As I was leaving the doctor’s office, the nurse smiled and told me to “Have a horrible day.” She instructed me to get aggravated and to ingest irritating foods. Hooray! The green light to eat junk food and drink caffeinated soda! I’d finally found someone in the medical profession who understood me.
Since I had decided not to go to work, I had to find an aggravation replacement. Hmmmm. What about shopping? That’s always a relaxing event, since a crowded shopping center tends to bring out the best in people (ha ha). I took my horrific, taped-up, tubed-out nostril face to a discount department store and prepared to be honked off.
It didn’t take long. The parking lot was already full at 10:00 in the morning. “Don’t these people have jobs?” I growled. I drove around the parking lot until I found a spot far, far away from the store. I pushed my data-keeper button.
The first thing I noticed about people when I entered the store was that nobody noticed me. At least, they pretended like they didn’t see me or this ghastly thing coming out of my nose. Their eyes darted the other way when they saw me coming. Some people’s conversations stopped abruptly as I walked past. Others passed me by in an uncomfortable silence, cautiously throwing me a sideways glance.
I never thought I’d say this, but going to work and dealing with open hostility was better than being ignored. I pushed my data-keeper button again.
I needed to cash a check, so I went to the service desk. The woman working the counter was on the phone with a personal call and was in no hurry to wait on a customer. She eventually turned and glanced in my direction. She gasped when she saw me and my tube and quickly told the person on the phone that she’d call her back. She came over to me and stared directly into my eyes, her gaze never veering down to the bright white tube coming out of my nose.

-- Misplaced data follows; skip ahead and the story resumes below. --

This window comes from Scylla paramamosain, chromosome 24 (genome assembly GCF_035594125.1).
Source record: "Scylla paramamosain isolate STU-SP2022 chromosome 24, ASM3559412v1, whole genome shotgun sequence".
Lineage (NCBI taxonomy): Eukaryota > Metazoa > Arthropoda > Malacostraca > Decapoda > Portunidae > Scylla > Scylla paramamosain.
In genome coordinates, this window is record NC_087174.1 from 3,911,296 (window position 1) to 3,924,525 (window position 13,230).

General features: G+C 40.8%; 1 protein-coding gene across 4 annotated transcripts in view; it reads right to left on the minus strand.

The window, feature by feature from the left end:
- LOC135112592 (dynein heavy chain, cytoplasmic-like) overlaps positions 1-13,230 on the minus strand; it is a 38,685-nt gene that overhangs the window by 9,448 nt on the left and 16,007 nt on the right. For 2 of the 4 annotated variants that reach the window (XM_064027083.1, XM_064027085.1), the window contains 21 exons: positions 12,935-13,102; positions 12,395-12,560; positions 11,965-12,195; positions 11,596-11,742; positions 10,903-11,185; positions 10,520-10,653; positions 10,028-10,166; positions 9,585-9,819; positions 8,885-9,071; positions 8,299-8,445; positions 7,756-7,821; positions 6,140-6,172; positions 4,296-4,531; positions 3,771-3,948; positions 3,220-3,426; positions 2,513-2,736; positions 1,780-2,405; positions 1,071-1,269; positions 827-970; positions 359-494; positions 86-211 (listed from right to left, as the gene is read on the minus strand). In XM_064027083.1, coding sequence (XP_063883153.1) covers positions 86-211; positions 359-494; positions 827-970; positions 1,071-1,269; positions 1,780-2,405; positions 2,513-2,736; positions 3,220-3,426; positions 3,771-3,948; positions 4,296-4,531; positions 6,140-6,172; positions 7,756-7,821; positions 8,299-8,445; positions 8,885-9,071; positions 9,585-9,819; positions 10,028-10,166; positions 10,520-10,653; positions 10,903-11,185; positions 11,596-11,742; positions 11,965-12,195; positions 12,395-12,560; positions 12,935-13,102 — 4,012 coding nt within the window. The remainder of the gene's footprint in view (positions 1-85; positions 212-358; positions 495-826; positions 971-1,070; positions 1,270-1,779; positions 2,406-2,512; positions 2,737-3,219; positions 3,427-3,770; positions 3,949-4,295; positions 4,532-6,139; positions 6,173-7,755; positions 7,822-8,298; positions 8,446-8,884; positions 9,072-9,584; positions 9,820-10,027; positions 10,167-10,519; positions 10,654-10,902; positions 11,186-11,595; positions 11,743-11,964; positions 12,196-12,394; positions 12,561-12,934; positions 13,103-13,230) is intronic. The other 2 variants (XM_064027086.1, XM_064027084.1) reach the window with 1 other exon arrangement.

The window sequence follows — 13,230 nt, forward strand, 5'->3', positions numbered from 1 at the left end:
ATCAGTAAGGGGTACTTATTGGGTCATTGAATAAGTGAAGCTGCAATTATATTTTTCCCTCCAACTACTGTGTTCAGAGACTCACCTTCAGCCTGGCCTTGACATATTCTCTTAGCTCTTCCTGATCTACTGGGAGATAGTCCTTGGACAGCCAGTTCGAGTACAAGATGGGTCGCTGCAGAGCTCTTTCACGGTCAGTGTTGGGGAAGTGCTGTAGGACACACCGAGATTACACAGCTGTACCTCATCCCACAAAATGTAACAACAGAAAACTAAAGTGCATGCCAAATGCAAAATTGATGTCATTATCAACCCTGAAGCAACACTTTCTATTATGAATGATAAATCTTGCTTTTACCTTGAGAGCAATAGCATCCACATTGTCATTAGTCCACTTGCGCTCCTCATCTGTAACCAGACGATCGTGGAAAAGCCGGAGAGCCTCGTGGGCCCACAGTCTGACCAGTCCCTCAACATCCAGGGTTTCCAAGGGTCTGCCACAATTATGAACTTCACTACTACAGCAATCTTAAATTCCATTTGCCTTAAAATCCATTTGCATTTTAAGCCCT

“CAN—I—HELP—YOU?” She spoke loudly and slowly so that I could comprehend. After all, I had a tube coming out of my nose.
I explained that I wanted to cash a check, and she obliged. “Thank you,” I told her.
“YOU’RE—WELCOME,” she replied, still not looking at my nose.
I hit my data button again. What’s the big deal about a tube coming out of someone’s nose?
I walked out to my car and passed a greasy-haired teenage girl who stared at my face with her mouth wide open.
“What are you lookin’ at?!” I almost shouted, but of course I knew what she was lookin’ at. I pressed my button again.
This was depressing. We’ve been through thousands of years of humanity and civilization, and yet we still come up short with compassion and understanding. Sad and frustrated, I decided I might as well go all-out for the big agitation test – the drive-thru fast food restaurant window.